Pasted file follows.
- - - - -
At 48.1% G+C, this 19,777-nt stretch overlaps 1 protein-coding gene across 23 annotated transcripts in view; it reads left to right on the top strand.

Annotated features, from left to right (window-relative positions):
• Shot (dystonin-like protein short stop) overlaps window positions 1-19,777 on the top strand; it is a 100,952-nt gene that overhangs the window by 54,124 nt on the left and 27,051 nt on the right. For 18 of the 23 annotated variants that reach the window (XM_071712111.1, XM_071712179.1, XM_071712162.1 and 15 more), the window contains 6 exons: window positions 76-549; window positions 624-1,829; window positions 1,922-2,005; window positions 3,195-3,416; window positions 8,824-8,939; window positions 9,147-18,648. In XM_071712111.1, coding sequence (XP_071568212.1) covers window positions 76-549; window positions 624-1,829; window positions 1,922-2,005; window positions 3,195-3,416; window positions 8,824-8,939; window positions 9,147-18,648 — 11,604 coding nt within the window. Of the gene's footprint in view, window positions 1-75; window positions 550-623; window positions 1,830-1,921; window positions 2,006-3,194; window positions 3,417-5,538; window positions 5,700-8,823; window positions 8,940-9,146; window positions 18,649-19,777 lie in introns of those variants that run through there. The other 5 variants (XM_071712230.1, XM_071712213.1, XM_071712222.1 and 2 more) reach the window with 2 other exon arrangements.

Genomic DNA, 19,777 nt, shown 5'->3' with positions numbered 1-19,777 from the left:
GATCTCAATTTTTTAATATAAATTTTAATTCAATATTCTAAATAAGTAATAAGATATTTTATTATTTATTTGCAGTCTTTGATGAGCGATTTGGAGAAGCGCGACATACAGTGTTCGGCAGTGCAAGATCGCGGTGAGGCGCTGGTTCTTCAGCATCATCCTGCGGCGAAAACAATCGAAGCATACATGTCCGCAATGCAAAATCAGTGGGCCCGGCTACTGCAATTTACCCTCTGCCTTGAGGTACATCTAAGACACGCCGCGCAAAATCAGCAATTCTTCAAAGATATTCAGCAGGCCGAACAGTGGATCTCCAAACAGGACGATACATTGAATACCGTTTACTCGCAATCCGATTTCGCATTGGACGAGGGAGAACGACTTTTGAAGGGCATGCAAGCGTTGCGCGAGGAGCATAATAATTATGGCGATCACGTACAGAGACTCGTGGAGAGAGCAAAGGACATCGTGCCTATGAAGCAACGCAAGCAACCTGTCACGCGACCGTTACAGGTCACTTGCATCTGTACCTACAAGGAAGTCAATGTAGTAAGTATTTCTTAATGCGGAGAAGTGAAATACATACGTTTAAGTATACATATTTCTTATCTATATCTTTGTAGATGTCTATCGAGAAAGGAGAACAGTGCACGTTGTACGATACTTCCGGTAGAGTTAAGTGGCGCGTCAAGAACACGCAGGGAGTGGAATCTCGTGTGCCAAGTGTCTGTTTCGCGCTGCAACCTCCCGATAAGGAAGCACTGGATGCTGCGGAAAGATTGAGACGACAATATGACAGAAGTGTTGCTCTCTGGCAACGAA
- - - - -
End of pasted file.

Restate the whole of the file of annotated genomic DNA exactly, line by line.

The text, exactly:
At 48.1% G+C, this 19,777-nt stretch overlaps 1 protein-coding gene across 23 annotated transcripts in view; it reads left to right on the top strand.

Annotated features, from left to right (window-relative positions):
• Shot (dystonin-like protein short stop) overlaps window positions 1-19,777 on the top strand; it is a 100,952-nt gene that overhangs the window by 54,124 nt on the left and 27,051 nt on the right. For 18 of the 23 annotated variants that reach the window (XM_071712111.1, XM_071712179.1, XM_071712162.1 and 15 more), the window contains 6 exons: window positions 76-549; window positions 624-1,829; window positions 1,922-2,005; window positions 3,195-3,416; window positions 8,824-8,939; window positions 9,147-18,648. In XM_071712111.1, coding sequence (XP_071568212.1) covers window positions 76-549; window positions 624-1,829; window positions 1,922-2,005; window positions 3,195-3,416; window positions 8,824-8,939; window positions 9,147-18,648 — 11,604 coding nt within the window. Of the gene's footprint in view, window positions 1-75; window positions 550-623; window positions 1,830-1,921; window positions 2,006-3,194; window positions 3,417-5,538; window positions 5,700-8,823; window positions 8,940-9,146; window positions 18,649-19,777 lie in introns of those variants that run through there. The other 5 variants (XM_071712230.1, XM_071712213.1, XM_071712222.1 and 2 more) reach the window with 2 other exon arrangements.

Genomic DNA, 19,777 nt, shown 5'->3' with positions numbered 1-19,777 from the left:
GATCTCAATTTTTTAATATAAATTTTAATTCAATATTCTAAATAAGTAATAAGATATTTTATTATTTATTTGCAGTCTTTGATGAGCGATTTGGAGAAGCGCGACATACAGTGTTCGGCAGTGCAAGATCGCGGTGAGGCGCTGGTTCTTCAGCATCATCCTGCGGCGAAAACAATCGAAGCATACATGTCCGCAATGCAAAATCAGTGGGCCCGGCTACTGCAATTTACCCTCTGCCTTGAGGTACATCTAAGACACGCCGCGCAAAATCAGCAATTCTTCAAAGATATTCAGCAGGCCGAACAGTGGATCTCCAAACAGGACGATACATTGAATACCGTTTACTCGCAATCCGATTTCGCATTGGACGAGGGAGAACGACTTTTGAAGGGCATGCAAGCGTTGCGCGAGGAGCATAATAATTATGGCGATCACGTACAGAGACTCGTGGAGAGAGCAAAGGACATCGTGCCTATGAAGCAACGCAAGCAACCTGTCACGCGACCGTTACAGGTCACTTGCATCTGTACCTACAAGGAAGTCAATGTAGTAAGTATTTCTTAATGCGGAGAAGTGAAATACATACGTTTAAGTATACATATTTCTTATCTATATCTTTGTAGATGTCTATCGAGAAAGGAGAACAGTGCACGTTGTACGATACTTCCGGTAGAGTTAAGTGGCGCGTCAAGAACACGCAGGGAGTGGAATCTCGTGTGCCAAGTGTCTGTTTCGCGCTGCAACCTCCCGATAAGGAAGCACTGGATGCTGCGGAAAGATTGAGACGACAATATGACAGAAGTGTTGCTCTCTGGCAACGAA